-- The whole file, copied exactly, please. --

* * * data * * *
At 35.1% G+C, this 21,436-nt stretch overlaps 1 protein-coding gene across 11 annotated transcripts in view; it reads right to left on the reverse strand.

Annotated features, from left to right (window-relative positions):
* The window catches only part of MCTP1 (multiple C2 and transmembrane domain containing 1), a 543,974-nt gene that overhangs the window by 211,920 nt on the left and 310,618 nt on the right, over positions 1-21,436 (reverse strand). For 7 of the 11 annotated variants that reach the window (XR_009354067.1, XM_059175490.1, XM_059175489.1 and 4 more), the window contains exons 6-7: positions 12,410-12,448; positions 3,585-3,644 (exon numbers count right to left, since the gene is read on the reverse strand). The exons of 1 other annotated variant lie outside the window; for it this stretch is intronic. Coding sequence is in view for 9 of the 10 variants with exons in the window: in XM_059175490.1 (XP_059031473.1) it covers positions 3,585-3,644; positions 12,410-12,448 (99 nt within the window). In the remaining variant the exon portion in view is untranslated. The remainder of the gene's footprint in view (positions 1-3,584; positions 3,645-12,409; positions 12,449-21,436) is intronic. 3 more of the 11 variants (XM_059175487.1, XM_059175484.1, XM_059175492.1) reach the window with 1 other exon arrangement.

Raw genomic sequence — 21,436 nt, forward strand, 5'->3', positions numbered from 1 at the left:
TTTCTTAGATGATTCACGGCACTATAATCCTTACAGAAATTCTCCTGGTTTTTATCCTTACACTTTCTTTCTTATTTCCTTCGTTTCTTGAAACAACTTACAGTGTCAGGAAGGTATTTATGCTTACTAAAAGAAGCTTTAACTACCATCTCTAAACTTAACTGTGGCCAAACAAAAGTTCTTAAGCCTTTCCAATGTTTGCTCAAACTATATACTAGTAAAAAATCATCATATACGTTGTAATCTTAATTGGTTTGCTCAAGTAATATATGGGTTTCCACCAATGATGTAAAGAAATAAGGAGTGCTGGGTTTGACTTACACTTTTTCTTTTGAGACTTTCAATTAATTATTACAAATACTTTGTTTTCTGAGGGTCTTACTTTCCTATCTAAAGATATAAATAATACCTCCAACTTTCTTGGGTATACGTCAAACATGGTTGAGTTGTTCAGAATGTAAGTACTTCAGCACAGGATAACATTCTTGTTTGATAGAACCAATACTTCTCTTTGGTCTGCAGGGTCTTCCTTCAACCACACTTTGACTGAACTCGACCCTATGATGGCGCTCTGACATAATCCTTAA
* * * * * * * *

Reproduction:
At 35.1% G+C, this 21,436-nt stretch overlaps 1 protein-coding gene across 11 annotated transcripts in view; it reads right to left on the reverse strand.

Annotated features, from left to right (window-relative positions):
* The window catches only part of MCTP1 (multiple C2 and transmembrane domain containing 1), a 543,974-nt gene that overhangs the window by 211,920 nt on the left and 310,618 nt on the right, over positions 1-21,436 (reverse strand). For 7 of the 11 annotated variants that reach the window (XR_009354067.1, XM_059175490.1, XM_059175489.1 and 4 more), the window contains exons 6-7: positions 12,410-12,448; positions 3,585-3,644 (exon numbers count right to left, since the gene is read on the reverse strand). The exons of 1 other annotated variant lie outside the window; for it this stretch is intronic. Coding sequence is in view for 9 of the 10 variants with exons in the window: in XM_059175490.1 (XP_059031473.1) it covers positions 3,585-3,644; positions 12,410-12,448 (99 nt within the window). In the remaining variant the exon portion in view is untranslated. The remainder of the gene's footprint in view (positions 1-3,584; positions 3,645-12,409; positions 12,449-21,436) is intronic. 3 more of the 11 variants (XM_059175487.1, XM_059175484.1, XM_059175492.1) reach the window with 1 other exon arrangement.

Raw genomic sequence — 21,436 nt, forward strand, 5'->3', positions numbered from 1 at the left:
TTTCTTAGATGATTCACGGCACTATAATCCTTACAGAAATTCTCCTGGTTTTTATCCTTACACTTTCTTTCTTATTTCCTTCGTTTCTTGAAACAACTTACAGTGTCAGGAAGGTATTTATGCTTACTAAAAGAAGCTTTAACTACCATCTCTAAACTTAACTGTGGCCAAACAAAAGTTCTTAAGCCTTTCCAATGTTTGCTCAAACTATATACTAGTAAAAAATCATCATATACGTTGTAATCTTAATTGGTTTGCTCAAGTAATATATGGGTTTCCACCAATGATGTAAAGAAATAAGGAGTGCTGGGTTTGACTTACACTTTTTCTTTTGAGACTTTCAATTAATTATTACAAATACTTTGTTTTCTGAGGGTCTTACTTTCCTATCTAAAGATATAAATAATACCTCCAACTTTCTTGGGTATACGTCAAACATGGTTGAGTTGTTCAGAATGTAAGTACTTCAGCACAGGATAACATTCTTGTTTGATAGAACCAATACTTCTCTTTGGTCTGCAGGGTCTTCCTTCAACCACACTTTGACTGAACTCGACCCTATGATGGCGCTCTGACATAATCCTTAA